Sheathing has three core values for use in fiber optic design:
- Protect the fiber.
- Keep ambient or stray light from creating signal noise (for sensor applications).
- Improve handling of the part.
PROTECT THE FIBER
Being primarily glass, fiber is fragile. When individual fibers break, light transmission and uniformity are reduced. After the first few fibers break at a stress point, a chain reaction occurs, hastening the destruction of the part. Therefore, sheathing helps maintain fiber’s usefulness over the long term.
When designing the part, understanding the end application will help us (and you) select the most effective/least expensive sheathing material.
Consider the following guidelines when specifying a fiber sheath:
For minimal handling, where the application is illumination, and heat exposure is low, consider inexpensive PVC sheathing. PVC offers good protection from corrosive mists and foreign debris, as well as protection from incidental abrasion and contact. This material is also manufactured in corrugated shape, offering some crush and kink resistance. The material is relatively low cost with good availability and selection.
For repeated handling, where the application is illumination, and heat exposure is low, consider monocoil, which provides moderate crush and kink resistance in addition to debris protection. This choice is lighter and more flexible than SL type sheathing. In addition, it’s available in many more ID/OD selections making an efficient and cost effective package. Less expensive than SL or PVC covered SL sheathing.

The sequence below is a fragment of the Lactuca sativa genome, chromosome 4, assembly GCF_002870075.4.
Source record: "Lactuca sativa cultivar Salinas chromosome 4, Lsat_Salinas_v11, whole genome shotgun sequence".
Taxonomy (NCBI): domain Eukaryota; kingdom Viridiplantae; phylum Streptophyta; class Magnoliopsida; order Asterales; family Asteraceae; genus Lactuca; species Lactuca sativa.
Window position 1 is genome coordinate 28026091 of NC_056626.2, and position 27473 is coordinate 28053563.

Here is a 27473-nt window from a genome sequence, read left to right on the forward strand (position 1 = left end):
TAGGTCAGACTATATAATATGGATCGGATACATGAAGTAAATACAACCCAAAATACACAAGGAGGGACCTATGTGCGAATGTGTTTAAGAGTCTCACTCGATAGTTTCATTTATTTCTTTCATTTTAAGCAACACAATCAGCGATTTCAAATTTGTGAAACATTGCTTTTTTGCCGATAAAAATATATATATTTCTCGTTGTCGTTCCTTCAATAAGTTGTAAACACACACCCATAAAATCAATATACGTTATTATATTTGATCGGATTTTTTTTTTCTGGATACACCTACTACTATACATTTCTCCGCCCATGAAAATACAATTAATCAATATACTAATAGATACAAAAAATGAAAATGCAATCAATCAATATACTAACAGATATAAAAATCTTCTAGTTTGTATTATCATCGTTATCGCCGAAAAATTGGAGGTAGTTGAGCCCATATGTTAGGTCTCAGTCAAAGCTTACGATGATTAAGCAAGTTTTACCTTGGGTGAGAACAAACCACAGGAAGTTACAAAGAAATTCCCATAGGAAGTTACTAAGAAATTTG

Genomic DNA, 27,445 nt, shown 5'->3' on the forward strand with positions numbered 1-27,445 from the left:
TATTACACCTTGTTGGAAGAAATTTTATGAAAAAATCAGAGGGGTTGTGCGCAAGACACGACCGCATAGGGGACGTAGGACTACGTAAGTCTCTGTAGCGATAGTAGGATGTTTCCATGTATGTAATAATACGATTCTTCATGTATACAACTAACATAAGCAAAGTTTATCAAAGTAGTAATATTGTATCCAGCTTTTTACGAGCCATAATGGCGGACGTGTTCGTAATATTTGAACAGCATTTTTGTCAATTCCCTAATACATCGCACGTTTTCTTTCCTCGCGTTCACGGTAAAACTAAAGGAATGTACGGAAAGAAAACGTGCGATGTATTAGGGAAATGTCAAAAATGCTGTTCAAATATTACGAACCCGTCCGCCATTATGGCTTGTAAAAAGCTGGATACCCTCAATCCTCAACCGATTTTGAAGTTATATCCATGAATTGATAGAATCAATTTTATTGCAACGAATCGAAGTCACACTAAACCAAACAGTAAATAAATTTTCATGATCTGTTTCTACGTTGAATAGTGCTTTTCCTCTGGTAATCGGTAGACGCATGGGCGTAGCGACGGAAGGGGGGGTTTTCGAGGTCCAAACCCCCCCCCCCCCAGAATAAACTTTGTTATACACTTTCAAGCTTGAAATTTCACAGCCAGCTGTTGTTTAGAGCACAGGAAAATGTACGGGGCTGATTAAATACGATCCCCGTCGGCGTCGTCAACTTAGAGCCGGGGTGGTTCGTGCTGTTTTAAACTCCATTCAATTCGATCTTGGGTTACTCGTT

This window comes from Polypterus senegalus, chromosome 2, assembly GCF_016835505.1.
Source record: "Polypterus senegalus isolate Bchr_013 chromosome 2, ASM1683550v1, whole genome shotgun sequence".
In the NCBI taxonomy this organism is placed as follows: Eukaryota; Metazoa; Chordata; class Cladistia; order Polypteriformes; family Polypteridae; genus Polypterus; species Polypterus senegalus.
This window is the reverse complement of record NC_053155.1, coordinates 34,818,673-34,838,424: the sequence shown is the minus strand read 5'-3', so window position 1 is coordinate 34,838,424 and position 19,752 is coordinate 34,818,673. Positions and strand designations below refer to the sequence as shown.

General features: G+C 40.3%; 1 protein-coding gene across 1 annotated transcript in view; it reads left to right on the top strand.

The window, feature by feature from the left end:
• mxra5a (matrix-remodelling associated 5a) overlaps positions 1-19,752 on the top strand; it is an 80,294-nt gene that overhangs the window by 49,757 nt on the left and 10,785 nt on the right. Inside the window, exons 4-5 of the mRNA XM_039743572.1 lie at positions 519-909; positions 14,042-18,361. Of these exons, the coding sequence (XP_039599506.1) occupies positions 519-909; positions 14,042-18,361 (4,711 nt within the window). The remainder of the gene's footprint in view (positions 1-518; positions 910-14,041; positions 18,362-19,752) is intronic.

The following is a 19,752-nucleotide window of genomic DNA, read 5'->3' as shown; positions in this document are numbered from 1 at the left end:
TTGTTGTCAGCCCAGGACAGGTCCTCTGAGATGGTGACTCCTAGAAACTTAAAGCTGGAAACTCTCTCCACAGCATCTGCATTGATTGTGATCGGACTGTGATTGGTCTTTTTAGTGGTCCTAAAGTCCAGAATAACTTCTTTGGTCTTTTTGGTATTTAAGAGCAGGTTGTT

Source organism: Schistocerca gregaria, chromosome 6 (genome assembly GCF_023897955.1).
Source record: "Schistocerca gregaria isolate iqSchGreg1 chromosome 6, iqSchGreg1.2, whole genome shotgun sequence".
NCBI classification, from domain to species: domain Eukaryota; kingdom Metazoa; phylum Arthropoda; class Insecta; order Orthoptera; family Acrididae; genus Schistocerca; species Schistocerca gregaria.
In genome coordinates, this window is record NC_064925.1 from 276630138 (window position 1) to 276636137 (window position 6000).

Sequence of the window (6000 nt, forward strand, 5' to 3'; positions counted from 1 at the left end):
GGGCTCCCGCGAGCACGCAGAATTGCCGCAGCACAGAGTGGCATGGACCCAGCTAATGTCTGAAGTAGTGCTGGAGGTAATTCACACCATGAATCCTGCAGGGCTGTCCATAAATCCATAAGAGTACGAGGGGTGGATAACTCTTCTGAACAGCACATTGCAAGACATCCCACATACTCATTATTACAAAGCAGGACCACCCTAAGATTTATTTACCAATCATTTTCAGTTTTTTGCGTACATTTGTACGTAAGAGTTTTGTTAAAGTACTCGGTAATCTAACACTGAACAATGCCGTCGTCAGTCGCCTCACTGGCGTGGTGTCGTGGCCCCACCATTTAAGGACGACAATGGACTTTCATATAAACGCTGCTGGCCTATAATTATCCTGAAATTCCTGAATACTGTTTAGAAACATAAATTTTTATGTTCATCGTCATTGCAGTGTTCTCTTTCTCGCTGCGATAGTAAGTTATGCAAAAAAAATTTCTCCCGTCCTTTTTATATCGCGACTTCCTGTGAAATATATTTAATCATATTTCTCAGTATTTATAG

For repeated handling around big equipment, where heavy objects can fall on, roll over, or simply compress the component, and where the application is illumination, and heat exposure is low, consider PVC covered stainless interlock, which provides the best crush and kink resistance in addition to debris protection. This material is the most expensive selection in the handling application group.
For components exposed to constantly moving environments, where the application is illumination, and heat exposure is low, consider a simple silicone sheathing, which protects the fiber and remains flexible without fatiguing.
HIGH HEAT ENVIRONMENTS
For high heat applications, most covered sheath could melt or burn. When burned, PVC gives off cyanide gas. When used as a component in commercial lighting products, it may be restricted from use in commercial buildings. Bare metal, teflon tubing, or metal/teflon combinations would be recommended for use in high heat (over 70°C continuous) environments.
PREVENTING SIGNAL NOISE
In sensing applications, the potential of signal noise must be eliminated. Sheathings designed to be totally opaque (silicone) should be considered, and in the case of multi-channel construction, both sender and receiver fibers should be individually sheathed inside a larger common sheathing. While it has nothing to do with sheathing, don’t overlook other factors creating noise, including the fluorescing potential of epoxies at the signal-source end of the fiber optic component.
EASY HANDLING & MINIMAL COST
If the fiber component will be installed in equipment and remain static, free from contact with foreign matter, a simple cotton or synthetic mesh might be all that’s required to protect the fiber during shipment and installation.
Sometimes fiber optic cables are routed through and around machinery. A rule of thumb when specifying sheathing: if interlocked metal (plain or covered) sheathing is used, minimum bending radius is 4X the OD of the sheathing. “Soft” sheathing such as PVC or Silicone can withstand bending radius 2X the OD
In addition to the above selection, FTI offers scores of sheathing types, including teflon, metal braided, anti-fungal, tefzel (thin and heavy wall versions), rigid tube and pipe and Cole-Flex™, an all plastic convoluted construction for rugged applications where metal cannot be used.
Some special sheathings are subject to run lot charges, so when possible, specify sheathings normally carried in stock. But of course, FTI has one of the largest sheathing inventories on the planet!
Please check our Sheathing Specs document for more information on available styles.
When designing the part, understanding the end application will help us (or you) select the most effective/least expensive sheathing material.